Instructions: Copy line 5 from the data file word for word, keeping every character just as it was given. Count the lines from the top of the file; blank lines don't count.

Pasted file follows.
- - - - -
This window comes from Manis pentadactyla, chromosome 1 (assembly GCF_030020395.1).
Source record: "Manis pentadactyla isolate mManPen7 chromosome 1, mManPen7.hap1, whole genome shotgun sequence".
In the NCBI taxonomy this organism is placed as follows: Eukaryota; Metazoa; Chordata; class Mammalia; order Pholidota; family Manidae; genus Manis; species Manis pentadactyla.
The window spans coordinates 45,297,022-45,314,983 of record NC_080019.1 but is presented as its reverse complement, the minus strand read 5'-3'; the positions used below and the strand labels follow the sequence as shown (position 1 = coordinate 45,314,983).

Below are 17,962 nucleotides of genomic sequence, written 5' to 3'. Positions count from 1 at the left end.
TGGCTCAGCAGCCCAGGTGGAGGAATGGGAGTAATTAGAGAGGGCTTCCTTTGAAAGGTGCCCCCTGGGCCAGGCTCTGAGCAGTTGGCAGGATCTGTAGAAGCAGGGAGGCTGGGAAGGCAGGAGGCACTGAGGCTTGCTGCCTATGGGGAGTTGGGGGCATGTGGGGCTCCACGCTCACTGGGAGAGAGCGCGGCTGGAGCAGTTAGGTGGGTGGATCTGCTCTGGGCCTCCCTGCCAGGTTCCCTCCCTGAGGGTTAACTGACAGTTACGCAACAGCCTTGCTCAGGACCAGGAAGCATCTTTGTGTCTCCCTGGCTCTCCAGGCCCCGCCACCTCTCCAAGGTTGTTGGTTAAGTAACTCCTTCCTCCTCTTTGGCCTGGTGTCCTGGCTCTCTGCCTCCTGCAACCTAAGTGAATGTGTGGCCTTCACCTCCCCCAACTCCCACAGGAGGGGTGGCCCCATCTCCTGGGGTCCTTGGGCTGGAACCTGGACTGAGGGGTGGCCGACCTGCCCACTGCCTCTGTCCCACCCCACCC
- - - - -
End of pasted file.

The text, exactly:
Below are 17,962 nucleotides of genomic sequence, written 5' to 3'. Positions count from 1 at the left end.